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    Primed to make a difference in the developing world Report back from Andrew Todd, Chairperson of the SA Ergonomics Society and a Lecturer in the Department of Human Kinetics and Ergonomics at Rhodes University Ergonomics in South Africa is a relatively new discipline, with the Ergonomics Society of South Africa (ESSA) only being inaugurated in 1985, and becoming a federated society of the International Ergonomics Association (IEA) in 1994. Since this time we have seen the steady growth of the discipline as companies become aware of the social and financial benefits that could be derived from the implementation of sound ergonomics principles. ESSA currently has around 100 members with approximately 30 of these members having the required qualifications to be registered ergonomists. Recent socio-economic data indicates that there has been rapid social and economic development in most parts of Asia and South America over the last 20 years, and it would be difficult to separate them from the rest of the developed world in terms of life expectancy and income per capita today. It is clear that the divide between the have nots and haves in this sense has shrunk significantly. However, South Africa is a particularly interesting case to follow as we have fol- 8 ODAM X lowed very similar trends for most of the time since the end of WWII. However, in the 1990s suddenly the income per capita stops increasing and the life expectancy starts to Andrew Todd (Chairperson of the South African Ergonomics Society and lecturer and the HKE department) with his wife Louise. reduce significantly, so much so that the life expectancy in South Africa today is around 52. Although South Africa is characterized by some industrially advanced industries (up with the best in the world) we are also faced by a myriad of health problems, termed the quadruple burden of disease, with HIV/AIDS, chronic disease of lifestyle, infectious disease and violence affecting performance at work. The implications are that the South African ergonomist is faced not only with a complex array of factors in the work environment but we also need to take both the social and health context of the workers into account. The bottom line is that there is no such thing as a universal solution, ergonomic interven- tions need to be highly contextualized. Hosting a conference such as human factors in Organizational Design and Management (ODAM) is imperative for the development of ergonomics in South Africa. The participants at the conference were from 25 countries reflective of a diverse range of developing and developed economies. This fits perfectly with the paradox of the South African context with our unique mix of highly sophisticated and most basic work environments. Thus the conference provided us with the opportunity to interact with people from both aspects of the divide. The conference therefore facilitated the sharing of success stories and ideas, and developed an understanding of the diverse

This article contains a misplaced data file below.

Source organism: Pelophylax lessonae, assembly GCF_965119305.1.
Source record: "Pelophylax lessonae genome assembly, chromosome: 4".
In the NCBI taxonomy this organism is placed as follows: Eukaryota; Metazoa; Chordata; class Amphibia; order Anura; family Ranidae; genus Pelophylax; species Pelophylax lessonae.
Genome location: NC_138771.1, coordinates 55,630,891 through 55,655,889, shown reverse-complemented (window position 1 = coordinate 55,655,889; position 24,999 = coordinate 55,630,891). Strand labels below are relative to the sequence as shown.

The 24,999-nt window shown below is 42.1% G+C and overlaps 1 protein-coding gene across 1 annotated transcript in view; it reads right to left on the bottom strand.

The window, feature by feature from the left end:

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    Tonya Smith-Jackson (USA). contexts within which ergonomists apply their trade. With 15 South African institutions and over local 40 participants from around the country, the conference provided us with a unique opportunity to grow the understanding of ergonomics in the country. Of particular importance was the fact that numerous students from Rhodes University and other academic institutions were able to attend the conference at minimal cost. All of these local participants were able to interact with and learn from the international leaders in the world of ergonomics with Professor Kazutaga Kogi providing insight into the successful implementation of ergonomics in developing areas and the IEA president, Andrew Imada, presenting on macro-ergonomics in highly developed communities. ESSA was also able to forge closer ties with the other federated societies such as Brazil, Nigeria and Germany amongst others during the conference. With collaborative work between the societies now imminent, such relationships are imperative in the development of South African industry. Sindisiwa Dyosi (South Africa) and Edith Mufimadi (South Africa). Miriam Mattison (organising tourist visits and junior lecturer at the HK department). Ergonomists strive to use the systems approach to ensure compatibility between tasks and the human operator, thereby improving health of the workforce while simultaneously improving productivity. As such the ergonomist is in the unique position to truly make a difference to South Africa and, through the education of the future ergono- mists of the country; the ODAM conference played a pivotal role in finding at least some of the missing links in the chain of health, safety and productivity at the workplace in South Africa. ODAM X 9